The title character of this handsome 1998 pampas western from Argentina is a sorceress and ranch owner used to getting what she wants--until she falls for virtuous lawyer Santos (Jorge Perugorria), who returns to his family's estate to reclaim the land she's stolen. One murder leads to another--interrupted by a couple of impressive cattle stampedes--as this demented, cut-rate Shakespearean tragedy plays out. And if all the greed, jealousy, and thwarted desire sounds like a Harlequin romance, it may be because director Betty Kaplan's adaptation of the novel by Venezuelan Romulo Gallegos honors the conventions of the genre right down to the last ripped bodice: Kaplan clothes Barbara (the sultry Esther Goris) and her daughter in sexy getups and has them cavort like vixens in heat. Too bad she isn't King Vidor, who demonstrated with Duel in the Sun how to lift tawdry stories like this one into the realm of operatic delirium. (TS) Tickets are $20. (Art Institute Rubloff Auditorium, 8:00)

The Lighthouse

Eduardo Mignona puts two sisters through Job's trials--a grisly car crash that kills their parents and brother and leaves one of the sisters lame, a miscarriage, failed romantic relationships, an abortion, the death of a close friend, a debilitating illness--yet this 1998 coming-of-age road picture from Argentina is surprisingly understated. Mignona prefers not to linger on the horrifying or grim incidents, almost always cutting away from moments of potentially overwhelming bathos to show their cumulative effect. He often leaves how characters die, why they leave, and why they return sketchy, as if to say that tragic circumstances are inevitable and what matters is how people survive them--an approach that allows the sisters to be engaging and highly sympathetic. But the characters who slide in and out of their lives, particularly the men, are often hazily defined, and the routine elimination of climactic moments occasionally leads to a sense of stagnation. Though somewhat mechanically structured, this movie still manages to be affecting and memorable. (AL) (Water Tower, 8:30)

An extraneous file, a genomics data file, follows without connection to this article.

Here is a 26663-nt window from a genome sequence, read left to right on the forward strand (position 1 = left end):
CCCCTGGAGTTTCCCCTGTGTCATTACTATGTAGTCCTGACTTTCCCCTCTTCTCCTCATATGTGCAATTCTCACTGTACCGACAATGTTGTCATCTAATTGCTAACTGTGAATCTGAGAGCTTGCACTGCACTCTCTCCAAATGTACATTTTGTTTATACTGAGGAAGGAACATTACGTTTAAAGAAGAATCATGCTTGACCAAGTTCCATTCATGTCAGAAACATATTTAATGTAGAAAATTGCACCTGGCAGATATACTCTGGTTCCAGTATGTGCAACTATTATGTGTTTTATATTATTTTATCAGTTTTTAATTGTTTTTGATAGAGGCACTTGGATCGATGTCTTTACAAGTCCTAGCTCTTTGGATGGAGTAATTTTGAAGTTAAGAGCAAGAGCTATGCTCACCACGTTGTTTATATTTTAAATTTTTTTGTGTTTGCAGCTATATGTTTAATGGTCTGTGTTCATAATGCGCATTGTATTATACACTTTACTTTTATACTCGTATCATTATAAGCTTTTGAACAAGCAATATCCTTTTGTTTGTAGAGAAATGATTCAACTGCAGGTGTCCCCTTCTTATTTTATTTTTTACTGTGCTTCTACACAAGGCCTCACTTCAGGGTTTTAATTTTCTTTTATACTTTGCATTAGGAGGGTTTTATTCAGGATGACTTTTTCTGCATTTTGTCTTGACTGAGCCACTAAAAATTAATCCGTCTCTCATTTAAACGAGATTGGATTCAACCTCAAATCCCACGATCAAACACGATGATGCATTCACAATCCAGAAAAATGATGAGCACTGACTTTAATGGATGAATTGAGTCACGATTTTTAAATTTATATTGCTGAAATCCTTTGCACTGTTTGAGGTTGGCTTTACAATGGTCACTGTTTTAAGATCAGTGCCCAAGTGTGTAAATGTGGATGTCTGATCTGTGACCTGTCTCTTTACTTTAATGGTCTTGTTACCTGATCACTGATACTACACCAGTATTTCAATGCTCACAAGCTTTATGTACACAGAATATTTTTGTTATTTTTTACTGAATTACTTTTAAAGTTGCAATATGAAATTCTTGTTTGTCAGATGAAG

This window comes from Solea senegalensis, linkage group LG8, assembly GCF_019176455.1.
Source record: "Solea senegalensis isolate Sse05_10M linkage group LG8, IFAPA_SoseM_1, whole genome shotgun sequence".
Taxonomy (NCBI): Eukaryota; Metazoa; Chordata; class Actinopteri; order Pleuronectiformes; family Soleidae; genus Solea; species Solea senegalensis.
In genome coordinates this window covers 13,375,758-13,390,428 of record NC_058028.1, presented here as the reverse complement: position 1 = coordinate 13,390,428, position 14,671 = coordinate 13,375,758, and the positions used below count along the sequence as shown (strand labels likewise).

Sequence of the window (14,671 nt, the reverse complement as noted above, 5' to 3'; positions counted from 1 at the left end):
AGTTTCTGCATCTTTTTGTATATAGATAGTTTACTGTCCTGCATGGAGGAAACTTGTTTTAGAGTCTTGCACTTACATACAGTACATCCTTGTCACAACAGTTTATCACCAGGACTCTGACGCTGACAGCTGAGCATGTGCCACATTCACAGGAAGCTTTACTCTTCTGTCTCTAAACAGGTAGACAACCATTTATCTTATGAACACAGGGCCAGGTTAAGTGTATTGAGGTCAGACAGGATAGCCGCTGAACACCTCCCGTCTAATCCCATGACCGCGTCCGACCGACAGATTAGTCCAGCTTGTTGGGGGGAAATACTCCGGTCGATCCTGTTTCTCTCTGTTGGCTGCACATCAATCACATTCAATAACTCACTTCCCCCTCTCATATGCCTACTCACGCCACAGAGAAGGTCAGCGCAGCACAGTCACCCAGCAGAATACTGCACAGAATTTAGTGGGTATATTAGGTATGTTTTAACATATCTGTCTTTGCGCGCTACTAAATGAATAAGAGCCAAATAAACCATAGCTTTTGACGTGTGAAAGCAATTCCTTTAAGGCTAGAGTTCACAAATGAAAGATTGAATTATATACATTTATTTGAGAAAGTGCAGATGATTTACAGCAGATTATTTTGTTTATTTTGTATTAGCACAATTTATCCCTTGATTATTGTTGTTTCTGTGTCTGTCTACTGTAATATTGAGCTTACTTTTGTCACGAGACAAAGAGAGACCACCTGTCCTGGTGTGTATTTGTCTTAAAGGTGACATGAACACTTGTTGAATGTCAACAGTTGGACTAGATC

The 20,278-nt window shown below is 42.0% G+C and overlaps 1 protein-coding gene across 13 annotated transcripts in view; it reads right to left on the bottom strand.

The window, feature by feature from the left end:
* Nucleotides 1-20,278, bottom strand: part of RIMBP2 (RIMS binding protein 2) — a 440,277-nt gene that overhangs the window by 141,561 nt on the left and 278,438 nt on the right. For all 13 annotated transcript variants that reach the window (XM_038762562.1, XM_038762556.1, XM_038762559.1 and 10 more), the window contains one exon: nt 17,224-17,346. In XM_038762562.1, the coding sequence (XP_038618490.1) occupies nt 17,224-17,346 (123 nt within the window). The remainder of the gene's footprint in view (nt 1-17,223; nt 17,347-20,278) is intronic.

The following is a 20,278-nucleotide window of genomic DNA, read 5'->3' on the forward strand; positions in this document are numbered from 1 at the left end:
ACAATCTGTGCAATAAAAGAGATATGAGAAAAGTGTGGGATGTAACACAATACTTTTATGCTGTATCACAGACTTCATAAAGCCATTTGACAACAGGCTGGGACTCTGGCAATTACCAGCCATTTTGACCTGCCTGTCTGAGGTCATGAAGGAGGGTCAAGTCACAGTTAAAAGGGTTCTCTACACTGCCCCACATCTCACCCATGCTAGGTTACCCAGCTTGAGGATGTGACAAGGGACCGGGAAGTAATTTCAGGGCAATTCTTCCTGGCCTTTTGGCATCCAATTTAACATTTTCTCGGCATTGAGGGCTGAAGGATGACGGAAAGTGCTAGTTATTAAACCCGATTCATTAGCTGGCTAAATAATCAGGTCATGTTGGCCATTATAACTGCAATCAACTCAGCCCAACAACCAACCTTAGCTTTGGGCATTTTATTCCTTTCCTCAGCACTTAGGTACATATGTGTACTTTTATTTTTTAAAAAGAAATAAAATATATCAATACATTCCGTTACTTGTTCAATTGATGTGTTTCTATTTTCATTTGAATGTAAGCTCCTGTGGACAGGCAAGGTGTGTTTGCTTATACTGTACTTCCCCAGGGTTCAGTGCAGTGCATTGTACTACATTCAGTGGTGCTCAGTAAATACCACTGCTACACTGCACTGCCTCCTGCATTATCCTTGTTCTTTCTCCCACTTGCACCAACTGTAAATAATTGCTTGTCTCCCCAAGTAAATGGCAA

Black God, White Devil

Widely regarded as the first major film by Glauber Rocha, one of the key figures of the cinema nuovo, this exciting 1964 Brazilian feature draws on myth and folklore in exploring the sertao in 1940. Both this and the other Rocha film showing at the festival, Land in Anguish, are strongly recommended. (JR) (Facets Multimedia Center, 9:00)